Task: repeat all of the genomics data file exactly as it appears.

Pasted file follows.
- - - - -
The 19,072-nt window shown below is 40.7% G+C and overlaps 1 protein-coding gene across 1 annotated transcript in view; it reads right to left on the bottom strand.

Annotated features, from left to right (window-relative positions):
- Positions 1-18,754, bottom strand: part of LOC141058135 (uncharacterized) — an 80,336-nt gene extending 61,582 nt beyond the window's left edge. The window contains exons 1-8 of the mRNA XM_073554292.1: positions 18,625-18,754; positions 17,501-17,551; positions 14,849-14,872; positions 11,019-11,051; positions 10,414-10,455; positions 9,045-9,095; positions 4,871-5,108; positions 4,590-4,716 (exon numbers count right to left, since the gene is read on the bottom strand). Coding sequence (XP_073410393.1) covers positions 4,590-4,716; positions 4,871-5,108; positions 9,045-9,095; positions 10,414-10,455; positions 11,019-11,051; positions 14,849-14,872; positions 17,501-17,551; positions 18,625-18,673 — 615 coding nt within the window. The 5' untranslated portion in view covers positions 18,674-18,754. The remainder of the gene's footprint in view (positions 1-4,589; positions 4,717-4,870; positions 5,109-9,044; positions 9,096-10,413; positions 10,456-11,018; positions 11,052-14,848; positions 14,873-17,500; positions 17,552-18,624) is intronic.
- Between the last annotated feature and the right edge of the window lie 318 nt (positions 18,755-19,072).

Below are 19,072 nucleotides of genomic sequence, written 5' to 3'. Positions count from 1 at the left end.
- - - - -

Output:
The 19,072-nt window shown below is 40.7% G+C and overlaps 1 protein-coding gene across 1 annotated transcript in view; it reads right to left on the bottom strand.

Annotated features, from left to right (window-relative positions):
- Positions 1-18,754, bottom strand: part of LOC141058135 (uncharacterized) — an 80,336-nt gene extending 61,582 nt beyond the window's left edge. The window contains exons 1-8 of the mRNA XM_073554292.1: positions 18,625-18,754; positions 17,501-17,551; positions 14,849-14,872; positions 11,019-11,051; positions 10,414-10,455; positions 9,045-9,095; positions 4,871-5,108; positions 4,590-4,716 (exon numbers count right to left, since the gene is read on the bottom strand). Coding sequence (XP_073410393.1) covers positions 4,590-4,716; positions 4,871-5,108; positions 9,045-9,095; positions 10,414-10,455; positions 11,019-11,051; positions 14,849-14,872; positions 17,501-17,551; positions 18,625-18,673 — 615 coding nt within the window. The 5' untranslated portion in view covers positions 18,674-18,754. The remainder of the gene's footprint in view (positions 1-4,589; positions 4,717-4,870; positions 5,109-9,044; positions 9,096-10,413; positions 10,456-11,018; positions 11,052-14,848; positions 14,873-17,500; positions 17,552-18,624) is intronic.
- Between the last annotated feature and the right edge of the window lie 318 nt (positions 18,755-19,072).

Below are 19,072 nucleotides of genomic sequence, written 5' to 3'. Positions count from 1 at the left end.